John Saltveit
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I have grown both Asian persimmons and American persimmons in my yard. I greatly prefer the American persimmons. People should only grow selected varieties of American persimmons n their yard, because the taste is so much better than just a seedling, in my opinion. Asian persimmons are large, sweet and bland, like a red delicious apple. American persimmons are distinctive, aromatic, and have an intriguing butterscotch/rum flavor. Except for Meader or Szukis, you will need to have both male and female varieties for American persimmons. American persimmons are a "wilder" fruit, so they almost surely have more antioxidants/nutrition than an Asian, overbred persimmon. My advice would be to taste them. If you like sweet, bland fruit, get the Asian. If you like distinctive fruit, get the American.
John S
PDX OR
 
Alex Brands
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I agree with John, and I'm a bit surprised that so many of the posters prefer Asian persimmon. I'm wondering if they have only had wild seedling fruit....those can be not so good. Some of the selected varieties are incredibly flavorful, I would swear they had some kind of spice added to them if I didn't know better! Of course, I may be missing out on some of the better Asian persimmons. I've only had those from the store, and a few home grown varieties that can make it in zone 6.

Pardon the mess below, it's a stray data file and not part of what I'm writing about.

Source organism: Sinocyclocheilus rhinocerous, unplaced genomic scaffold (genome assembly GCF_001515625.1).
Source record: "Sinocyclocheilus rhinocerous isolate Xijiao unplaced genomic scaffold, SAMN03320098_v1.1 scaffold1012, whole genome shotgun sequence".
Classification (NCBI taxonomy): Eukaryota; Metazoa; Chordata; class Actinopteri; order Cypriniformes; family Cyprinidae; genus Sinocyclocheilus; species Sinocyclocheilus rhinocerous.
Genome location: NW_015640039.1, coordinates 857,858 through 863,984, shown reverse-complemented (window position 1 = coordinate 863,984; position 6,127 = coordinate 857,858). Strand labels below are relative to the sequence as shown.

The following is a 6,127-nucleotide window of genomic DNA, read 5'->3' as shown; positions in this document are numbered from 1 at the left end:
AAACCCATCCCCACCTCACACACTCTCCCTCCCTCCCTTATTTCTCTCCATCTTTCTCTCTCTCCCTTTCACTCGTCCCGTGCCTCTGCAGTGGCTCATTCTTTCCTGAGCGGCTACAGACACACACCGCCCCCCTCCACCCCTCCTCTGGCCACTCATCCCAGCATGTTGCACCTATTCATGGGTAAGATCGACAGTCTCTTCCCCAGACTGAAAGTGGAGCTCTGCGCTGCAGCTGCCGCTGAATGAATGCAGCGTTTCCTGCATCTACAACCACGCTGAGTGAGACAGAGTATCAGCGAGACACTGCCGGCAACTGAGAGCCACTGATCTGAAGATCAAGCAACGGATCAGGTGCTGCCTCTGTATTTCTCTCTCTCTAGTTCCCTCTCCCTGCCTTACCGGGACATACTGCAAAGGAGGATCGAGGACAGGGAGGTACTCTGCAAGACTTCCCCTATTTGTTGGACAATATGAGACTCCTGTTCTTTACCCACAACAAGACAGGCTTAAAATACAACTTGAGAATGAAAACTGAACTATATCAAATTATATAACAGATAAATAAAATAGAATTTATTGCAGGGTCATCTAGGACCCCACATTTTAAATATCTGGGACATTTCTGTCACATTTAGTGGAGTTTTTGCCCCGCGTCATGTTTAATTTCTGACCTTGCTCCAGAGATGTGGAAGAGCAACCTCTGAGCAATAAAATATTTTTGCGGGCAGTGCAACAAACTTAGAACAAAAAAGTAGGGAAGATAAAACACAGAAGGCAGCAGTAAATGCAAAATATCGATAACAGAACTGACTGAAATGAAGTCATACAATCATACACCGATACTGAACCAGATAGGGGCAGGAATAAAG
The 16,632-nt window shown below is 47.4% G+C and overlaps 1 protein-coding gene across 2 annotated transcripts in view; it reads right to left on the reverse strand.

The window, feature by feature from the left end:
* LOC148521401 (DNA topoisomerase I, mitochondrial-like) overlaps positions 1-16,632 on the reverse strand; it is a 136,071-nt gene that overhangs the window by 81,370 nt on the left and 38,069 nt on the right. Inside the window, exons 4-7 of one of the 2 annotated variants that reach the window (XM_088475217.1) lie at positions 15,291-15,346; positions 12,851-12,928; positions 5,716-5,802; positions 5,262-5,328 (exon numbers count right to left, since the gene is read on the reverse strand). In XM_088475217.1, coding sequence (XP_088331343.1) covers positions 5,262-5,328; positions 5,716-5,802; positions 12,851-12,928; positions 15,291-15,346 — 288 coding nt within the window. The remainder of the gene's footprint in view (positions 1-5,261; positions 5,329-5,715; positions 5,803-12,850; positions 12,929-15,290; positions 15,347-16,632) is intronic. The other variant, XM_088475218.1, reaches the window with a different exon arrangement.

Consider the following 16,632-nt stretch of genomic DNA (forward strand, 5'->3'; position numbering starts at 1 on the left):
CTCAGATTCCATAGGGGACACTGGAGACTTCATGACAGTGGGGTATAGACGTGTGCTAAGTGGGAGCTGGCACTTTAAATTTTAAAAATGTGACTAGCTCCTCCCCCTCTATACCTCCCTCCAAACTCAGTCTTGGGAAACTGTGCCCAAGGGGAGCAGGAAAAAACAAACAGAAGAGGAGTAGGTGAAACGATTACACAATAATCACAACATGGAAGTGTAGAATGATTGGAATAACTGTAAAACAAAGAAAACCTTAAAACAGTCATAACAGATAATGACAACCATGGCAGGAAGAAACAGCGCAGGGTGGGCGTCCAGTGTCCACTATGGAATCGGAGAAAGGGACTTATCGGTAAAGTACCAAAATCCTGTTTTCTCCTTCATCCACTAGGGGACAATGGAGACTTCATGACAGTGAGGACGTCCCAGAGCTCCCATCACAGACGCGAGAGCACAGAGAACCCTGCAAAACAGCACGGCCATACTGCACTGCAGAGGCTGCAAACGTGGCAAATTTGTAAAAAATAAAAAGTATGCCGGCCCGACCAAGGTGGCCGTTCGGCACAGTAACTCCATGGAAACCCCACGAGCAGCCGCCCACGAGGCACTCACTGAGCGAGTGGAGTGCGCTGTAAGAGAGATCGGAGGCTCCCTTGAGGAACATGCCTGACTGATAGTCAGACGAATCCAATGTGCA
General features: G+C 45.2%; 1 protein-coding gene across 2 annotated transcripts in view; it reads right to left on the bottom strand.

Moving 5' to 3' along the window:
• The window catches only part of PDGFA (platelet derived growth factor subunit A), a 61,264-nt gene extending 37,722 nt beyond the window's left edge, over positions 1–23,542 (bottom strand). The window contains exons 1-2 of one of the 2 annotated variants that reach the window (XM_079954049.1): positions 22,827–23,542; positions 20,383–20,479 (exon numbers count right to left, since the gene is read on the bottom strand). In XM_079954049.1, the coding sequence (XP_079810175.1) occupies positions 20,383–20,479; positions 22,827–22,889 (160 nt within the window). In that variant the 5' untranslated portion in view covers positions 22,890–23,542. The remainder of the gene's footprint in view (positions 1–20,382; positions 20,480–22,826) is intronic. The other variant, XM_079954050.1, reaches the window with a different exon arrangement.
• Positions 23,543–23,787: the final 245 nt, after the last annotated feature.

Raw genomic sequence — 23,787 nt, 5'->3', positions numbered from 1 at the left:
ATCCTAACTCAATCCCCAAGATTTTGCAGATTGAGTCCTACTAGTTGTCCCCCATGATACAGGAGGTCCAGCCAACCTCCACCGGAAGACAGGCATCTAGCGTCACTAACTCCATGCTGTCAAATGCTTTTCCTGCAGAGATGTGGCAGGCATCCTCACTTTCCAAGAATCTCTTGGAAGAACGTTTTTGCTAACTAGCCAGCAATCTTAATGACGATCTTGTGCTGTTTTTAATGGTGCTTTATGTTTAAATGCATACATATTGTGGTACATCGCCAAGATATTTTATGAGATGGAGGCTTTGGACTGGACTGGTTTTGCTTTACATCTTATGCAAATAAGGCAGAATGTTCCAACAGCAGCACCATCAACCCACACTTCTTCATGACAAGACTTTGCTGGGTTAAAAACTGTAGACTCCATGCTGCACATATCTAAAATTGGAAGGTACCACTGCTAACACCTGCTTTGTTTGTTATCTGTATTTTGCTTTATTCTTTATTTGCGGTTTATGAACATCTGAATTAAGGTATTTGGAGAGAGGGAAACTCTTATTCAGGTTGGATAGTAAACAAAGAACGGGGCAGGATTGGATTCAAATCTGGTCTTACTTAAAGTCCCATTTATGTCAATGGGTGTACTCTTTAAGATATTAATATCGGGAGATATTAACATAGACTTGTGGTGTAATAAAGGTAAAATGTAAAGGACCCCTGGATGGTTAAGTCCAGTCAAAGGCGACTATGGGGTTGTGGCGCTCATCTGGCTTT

tel jetson
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there's a hybrid of the two that's alleged to combine the large, sweet fruit of D. kaki with the hardiness of D. virginiana. never eaten any of the fruit, though, so I can't comment.

on the flavor of D. kaki, the best are really, really good, and the worst are little better than cardboard. some of the astringent D. kaki varieties have something of the rich flavor that good D. virginiana persimmons have, but they're a lot bigger, and a lot easier to pick because the trees are so small. I don't care for the non-astringent varieties. not much to them.